These concentrations, say the researchers, are sufficient to support the proposed neuro-protective functions of tocotrienol. "We have determined that when administered orally, tocotrienol can reach concentrations needed to serve these… protective functions," said Sen. "It is a regular dietary ingredient in Asia, so it can safely be a part of a daily diet within prepared foods or as a supplement in the United States." Can it be therapeutically used to prevent stroke? "Results from animal studies are encouraging, but it is still too soon to tell for humans," he added.[this quote needs a citation]
Tocotrienols and pancreatic cancer
Pancreatic cancer represents the fourth-leading cause of cancer death in the United States, with a dismal 5-year survival rate of less than 5%. Early detection and screening for pancreatic cancer in the current state should be limited to high-risk patients, although hereditary/familial factors account for only 10% of patients with pancreatic cancer.
In a 2009 in-vitro study, scientists at Department of Nutrition and Food Sciences, Texas Woman's University evaluated the impact of d-delta-tocotrienol, a potent vitamin E isomer, on human MIA PaCa-2 and PANC-1 pancreatic carcinoma cells and BxPC-3 pancreatic ductal adenocarcinoma cells. They concluded suppression of mevalonate pathway activities, be it by modulators of HMG CoA reductase (statins, tocotrienols, and farnesol), farnesyl transferase (farnesyl transferase inhibitors), and/or mevalonate pyrophosphate decarboxylase (phenylacetate) activity, have a potential in pancreatic cancer chemotherapy. Moreover, a Phase I dose-escalating clinical study evaluating the effect of pure δ-tocotrienol towards individuals with pancreatic cancer is running from 2009 to 2013 at the Moffitt Cancer Centre, and is the first tocotrienol study that is being clinically evaluated in humans towards cancer.[dated info]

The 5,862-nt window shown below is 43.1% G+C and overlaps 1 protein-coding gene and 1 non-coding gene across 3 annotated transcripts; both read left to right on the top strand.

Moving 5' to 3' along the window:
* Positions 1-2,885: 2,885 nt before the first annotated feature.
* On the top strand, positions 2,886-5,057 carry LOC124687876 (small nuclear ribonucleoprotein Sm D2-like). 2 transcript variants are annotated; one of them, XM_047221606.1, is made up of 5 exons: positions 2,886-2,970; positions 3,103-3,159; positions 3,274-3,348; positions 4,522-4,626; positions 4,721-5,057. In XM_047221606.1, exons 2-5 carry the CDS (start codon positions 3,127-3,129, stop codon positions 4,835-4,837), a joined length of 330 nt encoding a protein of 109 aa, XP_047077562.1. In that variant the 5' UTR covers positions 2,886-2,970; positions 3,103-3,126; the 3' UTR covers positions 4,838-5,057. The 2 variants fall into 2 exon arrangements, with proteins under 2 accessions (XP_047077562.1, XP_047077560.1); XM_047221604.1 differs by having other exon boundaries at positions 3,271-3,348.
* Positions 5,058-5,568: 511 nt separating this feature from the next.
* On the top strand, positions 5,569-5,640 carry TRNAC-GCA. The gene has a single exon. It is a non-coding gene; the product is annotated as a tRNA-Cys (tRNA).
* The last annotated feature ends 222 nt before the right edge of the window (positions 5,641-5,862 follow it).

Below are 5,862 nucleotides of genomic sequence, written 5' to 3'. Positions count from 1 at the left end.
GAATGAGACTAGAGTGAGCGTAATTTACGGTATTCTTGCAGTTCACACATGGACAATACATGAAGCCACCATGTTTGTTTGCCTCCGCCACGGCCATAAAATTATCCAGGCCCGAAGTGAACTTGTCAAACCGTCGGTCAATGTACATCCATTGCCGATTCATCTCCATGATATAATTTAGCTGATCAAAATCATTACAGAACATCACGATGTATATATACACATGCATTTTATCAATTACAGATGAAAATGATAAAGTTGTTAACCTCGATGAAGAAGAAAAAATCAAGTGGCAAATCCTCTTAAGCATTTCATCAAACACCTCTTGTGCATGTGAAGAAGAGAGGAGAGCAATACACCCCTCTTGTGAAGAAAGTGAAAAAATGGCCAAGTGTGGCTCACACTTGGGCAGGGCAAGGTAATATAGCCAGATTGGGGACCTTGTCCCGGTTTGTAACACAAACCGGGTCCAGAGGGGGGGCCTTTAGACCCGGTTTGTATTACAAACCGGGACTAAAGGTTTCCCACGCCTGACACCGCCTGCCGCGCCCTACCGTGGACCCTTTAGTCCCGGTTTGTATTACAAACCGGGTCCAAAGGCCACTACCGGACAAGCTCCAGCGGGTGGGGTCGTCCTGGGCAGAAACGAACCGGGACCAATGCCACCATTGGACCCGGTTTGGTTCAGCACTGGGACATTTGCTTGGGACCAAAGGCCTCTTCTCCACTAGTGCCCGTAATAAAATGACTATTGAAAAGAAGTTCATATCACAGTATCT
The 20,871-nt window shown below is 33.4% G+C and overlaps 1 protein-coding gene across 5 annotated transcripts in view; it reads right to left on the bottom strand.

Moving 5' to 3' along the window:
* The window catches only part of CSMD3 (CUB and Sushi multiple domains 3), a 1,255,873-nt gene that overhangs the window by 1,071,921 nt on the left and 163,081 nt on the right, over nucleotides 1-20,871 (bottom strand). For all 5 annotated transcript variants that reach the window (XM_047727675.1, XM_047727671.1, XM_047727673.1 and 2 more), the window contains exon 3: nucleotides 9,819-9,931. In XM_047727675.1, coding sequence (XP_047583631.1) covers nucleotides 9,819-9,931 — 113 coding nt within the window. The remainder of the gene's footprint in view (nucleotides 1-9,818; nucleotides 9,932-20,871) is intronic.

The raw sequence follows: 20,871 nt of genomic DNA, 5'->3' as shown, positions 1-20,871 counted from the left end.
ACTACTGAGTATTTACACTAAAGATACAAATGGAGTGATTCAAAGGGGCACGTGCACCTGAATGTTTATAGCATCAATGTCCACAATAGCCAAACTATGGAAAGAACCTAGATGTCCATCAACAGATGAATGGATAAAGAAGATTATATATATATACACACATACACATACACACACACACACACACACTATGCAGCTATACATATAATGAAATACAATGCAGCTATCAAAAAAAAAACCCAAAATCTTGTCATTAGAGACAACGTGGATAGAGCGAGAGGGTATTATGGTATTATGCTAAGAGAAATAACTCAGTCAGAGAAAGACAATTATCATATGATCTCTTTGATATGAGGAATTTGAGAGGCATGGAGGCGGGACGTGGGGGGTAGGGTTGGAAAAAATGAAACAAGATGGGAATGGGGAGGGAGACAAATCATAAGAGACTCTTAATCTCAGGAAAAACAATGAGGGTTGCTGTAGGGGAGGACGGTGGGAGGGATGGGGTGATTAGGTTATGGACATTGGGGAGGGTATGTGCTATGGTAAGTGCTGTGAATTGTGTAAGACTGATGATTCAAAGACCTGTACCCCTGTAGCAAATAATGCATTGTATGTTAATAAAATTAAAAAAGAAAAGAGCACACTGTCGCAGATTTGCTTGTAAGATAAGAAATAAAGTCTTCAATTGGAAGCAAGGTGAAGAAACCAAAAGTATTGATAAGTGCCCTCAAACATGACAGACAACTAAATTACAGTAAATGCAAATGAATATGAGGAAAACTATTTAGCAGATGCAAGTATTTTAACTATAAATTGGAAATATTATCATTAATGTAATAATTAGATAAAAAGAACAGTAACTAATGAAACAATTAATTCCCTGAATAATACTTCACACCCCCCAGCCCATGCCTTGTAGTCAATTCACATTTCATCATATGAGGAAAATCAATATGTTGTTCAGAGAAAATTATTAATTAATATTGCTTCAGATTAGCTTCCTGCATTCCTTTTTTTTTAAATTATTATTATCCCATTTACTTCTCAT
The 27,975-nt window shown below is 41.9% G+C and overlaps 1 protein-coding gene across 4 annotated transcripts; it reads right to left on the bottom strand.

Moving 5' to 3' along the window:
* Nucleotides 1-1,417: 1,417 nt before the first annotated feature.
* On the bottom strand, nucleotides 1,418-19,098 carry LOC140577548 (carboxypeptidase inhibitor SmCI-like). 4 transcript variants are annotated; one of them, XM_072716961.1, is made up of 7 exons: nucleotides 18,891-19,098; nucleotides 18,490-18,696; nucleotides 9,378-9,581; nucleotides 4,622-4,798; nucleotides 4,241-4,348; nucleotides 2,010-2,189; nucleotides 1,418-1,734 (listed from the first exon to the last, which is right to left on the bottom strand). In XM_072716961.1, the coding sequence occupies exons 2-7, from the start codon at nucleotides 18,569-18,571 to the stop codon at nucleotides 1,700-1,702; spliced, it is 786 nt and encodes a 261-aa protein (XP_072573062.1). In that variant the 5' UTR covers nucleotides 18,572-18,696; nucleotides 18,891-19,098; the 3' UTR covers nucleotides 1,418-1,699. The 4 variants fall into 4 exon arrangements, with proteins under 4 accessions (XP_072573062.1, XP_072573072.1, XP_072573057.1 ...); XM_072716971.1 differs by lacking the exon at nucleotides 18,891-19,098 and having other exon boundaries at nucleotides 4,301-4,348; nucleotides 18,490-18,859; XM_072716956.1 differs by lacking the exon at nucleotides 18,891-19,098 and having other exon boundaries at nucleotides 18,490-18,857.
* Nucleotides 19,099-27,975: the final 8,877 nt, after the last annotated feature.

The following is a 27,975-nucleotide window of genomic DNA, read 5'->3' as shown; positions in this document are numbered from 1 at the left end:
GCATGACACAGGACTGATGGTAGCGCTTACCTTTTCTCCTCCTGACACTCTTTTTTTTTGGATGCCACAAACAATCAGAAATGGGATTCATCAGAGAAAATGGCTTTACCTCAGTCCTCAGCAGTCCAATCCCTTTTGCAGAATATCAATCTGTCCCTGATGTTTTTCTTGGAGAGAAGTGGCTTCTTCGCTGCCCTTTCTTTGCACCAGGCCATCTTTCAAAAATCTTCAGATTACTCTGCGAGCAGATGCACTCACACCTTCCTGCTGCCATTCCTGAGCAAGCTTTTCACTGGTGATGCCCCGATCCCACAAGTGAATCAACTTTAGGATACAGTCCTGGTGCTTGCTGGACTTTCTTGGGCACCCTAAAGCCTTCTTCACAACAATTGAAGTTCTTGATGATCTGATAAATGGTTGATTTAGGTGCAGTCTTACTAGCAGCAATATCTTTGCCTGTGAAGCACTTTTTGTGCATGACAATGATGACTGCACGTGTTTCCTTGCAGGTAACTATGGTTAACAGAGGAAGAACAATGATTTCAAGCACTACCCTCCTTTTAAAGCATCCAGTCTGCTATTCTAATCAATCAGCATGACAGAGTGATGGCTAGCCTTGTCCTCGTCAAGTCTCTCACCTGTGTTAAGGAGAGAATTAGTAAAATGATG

Tocotrienols and breast cancer
In the 1990s, studies showed tocotrienols are the components of vitamin E responsible for growth inhibition in human breast cancer cells in vitro, through estrogen-independent mechanisms. Tocotrienols work synergistically with tamoxifen, a commonly used breast cancer medicine, in killing cancer cells.
Tocotrienols can also affect cell homeostasis, possibly independently of their antioxidant activity. Anti-cancer effects of α- and γ-tocotrienol have been reported, although δ-tocotrienol was verified to be the most effective tocotrienol in inducing apoptosis (cell death) in estrogen-responsive and estrogen-nonresponsive human breast cancer cells. Based on these results on cells in culture, investigators have hypothesised that a mixture of α- and γ-tocotrienols might reduce breast cancer risk.
Further studies on tocotrienol and breast cancer indicated that gamma-tocotrienol targets cancer cells by inhibiting Id1, a key cancer-promoting protein. Gamma-tocotrienol was shown to trigger cell apoptosis as well as anti-proliferation of cancer cells. This mechanism for δ- and γ-tocotrienol was also observed in separate prostate cancer and melanoma cell line studies.